February 25, 2016 | by Eric D. Dixon Print

Image: © GKIDS, used here in accordance with the fair use provisions of Title 17 U.S.C., Section 107.

Many people think of animated movies as primarily children’s entertainment, but as long as the medium has existed there have been filmmakers who use the techniques of animation to address adult audiences with complex themes and topics. A recent movie from Brazil, Boy & the World, has swept numerous awards at film festivals during the past year and is a serious contender for an Oscar as one of the nominees for best animated feature at the forthcoming 88th Academy Awards on Feb. 28. The film offers stunning and imaginative visual styles that juxtapose a child’s view of the world’s beauty alongside loss and danger. It’s a vivid and heartfelt story, but its limited perspective leaves important lessons untold.

Boy & the World, directed by Alê Abreu, follows a young boy named Cuca who lives and plays in the countryside until his father leaves the family and travels to the city in search of work. Soon, Cuca decides to set out to find his father, and leaves his bucolic childhood home for a journey through increasingly complex and intimidating new places. The lack of dialogue allows the audience to see Cuca’s new world of experience with the same sense of wonder and astonishment that a child might — such as the kaleidoscope of colors in an artisan’s loom, machines that roar and shake like large animals, a parade of musicians that transforms into a soaring bird, and a crushing military presence that silences their songs of protest.

When seen from this ground-level personal perspective, different forms of hardship can seem nearly identical. An automated factory that displaces human labor can appear as cold and unfeeling as machines that pollute the land while mowing down natural resources, and a political regime that brutally stamps out dissent. The film’s first-person view doesn’t tell us the whole story, though. It’s important to take a step back to see how Cuca’s new experiences are part of larger systems that differ both in their causes and effects.

Henry Hazlitt, the author of Economics in One Lesson and many other books, explained that “The art of economics consists in looking not merely at the immediate but at the longer effects of any act or policy; it consists in tracing the consequences of that policy not merely for one group but for all groups.” In Boy & the World, Cuca is unable to see these broader consequences — and so neither does the audience.

In the mid–20th century, the economist Joseph Schumpeter popularized the phrase “creative destruction” to describe the continual process by which old modes of production are abandoned as newer, more efficient technology becomes available. For people who made a living doing things the old way, this process of change can be a crushing blow. Suddenly, skills and resources that had been reliably valuable may no longer be demanded at all. Greater efficiency, however, creates new opportunity.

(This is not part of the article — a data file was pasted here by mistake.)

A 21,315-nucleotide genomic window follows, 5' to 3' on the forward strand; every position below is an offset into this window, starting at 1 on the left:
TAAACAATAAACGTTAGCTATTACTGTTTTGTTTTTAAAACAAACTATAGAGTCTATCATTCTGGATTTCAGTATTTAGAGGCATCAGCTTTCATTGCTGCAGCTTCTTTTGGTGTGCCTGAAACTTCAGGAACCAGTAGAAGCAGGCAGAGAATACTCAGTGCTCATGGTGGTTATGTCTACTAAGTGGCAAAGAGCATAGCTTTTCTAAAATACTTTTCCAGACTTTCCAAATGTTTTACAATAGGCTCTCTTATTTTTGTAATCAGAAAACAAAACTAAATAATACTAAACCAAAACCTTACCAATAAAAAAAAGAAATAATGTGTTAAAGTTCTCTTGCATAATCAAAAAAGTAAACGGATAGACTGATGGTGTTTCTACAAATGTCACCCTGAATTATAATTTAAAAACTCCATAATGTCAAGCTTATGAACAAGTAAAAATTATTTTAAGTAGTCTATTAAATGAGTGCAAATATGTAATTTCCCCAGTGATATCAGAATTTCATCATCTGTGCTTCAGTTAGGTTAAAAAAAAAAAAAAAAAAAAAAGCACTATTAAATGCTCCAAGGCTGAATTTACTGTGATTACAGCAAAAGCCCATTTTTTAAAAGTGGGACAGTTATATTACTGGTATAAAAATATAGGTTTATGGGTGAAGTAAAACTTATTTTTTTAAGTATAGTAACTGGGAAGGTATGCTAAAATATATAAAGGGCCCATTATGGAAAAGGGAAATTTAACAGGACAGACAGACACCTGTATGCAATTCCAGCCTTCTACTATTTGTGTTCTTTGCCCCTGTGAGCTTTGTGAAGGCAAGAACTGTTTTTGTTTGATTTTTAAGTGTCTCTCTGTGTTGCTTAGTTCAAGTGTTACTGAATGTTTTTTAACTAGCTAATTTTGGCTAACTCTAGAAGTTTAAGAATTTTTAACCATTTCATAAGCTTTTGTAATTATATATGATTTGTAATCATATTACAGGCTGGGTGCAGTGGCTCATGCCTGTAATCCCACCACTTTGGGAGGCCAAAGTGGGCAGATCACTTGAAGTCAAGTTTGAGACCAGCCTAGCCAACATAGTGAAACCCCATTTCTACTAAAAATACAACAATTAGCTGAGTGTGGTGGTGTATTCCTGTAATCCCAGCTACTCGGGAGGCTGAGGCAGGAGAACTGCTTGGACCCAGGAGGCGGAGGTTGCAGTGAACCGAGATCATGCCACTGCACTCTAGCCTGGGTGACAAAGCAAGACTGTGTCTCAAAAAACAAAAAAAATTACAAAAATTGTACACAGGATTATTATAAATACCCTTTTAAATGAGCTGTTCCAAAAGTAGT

When it takes fewer resources to produce the same thing, the remaining resources can be devoted to something else — turning former luxuries into today’s necessities, and allowing innovators to meet new needs and wants that were previously unimagined. The world of buggy whips and telegraphs gradually gives way to the world of self-driving cars and smartphones. None of this would be possible without creative destruction and its process of creating new forms of opportunity by abandoning the old — and all socioeconomic classes are immeasurably richer because this happens.

Despite the artistic triumphs of Boy & the World, the film’s limited view is unable to distinguish between the creative destruction of increasing automation and urbanization on one hand, and the almost purely harmful destruction of rapacious pollution and oppressive government on the other. From Cuca’s perspective, they are all frightening and disruptive in similar ways, but those of us who do understand the difference must always remind the rest of the world of their vastly different long-term consequences.

Strong protection of individual liberty, property rights, and a consistent rule of law makes it possible for people to trade and cooperate on a tremendous scale, expanding the world’s opportunity and wealth. That protection also simultaneously minimizes the death and devastation wrought by politically protected crony industries and oppressive, unaccountable government authorities. Boy & the World shows us how bleak the world can seem when circumstances are arrayed against you, but the untold message of hope is that the creative destruction of dynamic markets continually makes better circumstances possible.

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Eric D. Dixon holds a bachelor’s degree in journalism from Brigham Young University, and although he originally planned to pursue a life in newspapers, he never got over his 1997 internship at the Cato Institute. Learn More about Eric D. Dixon >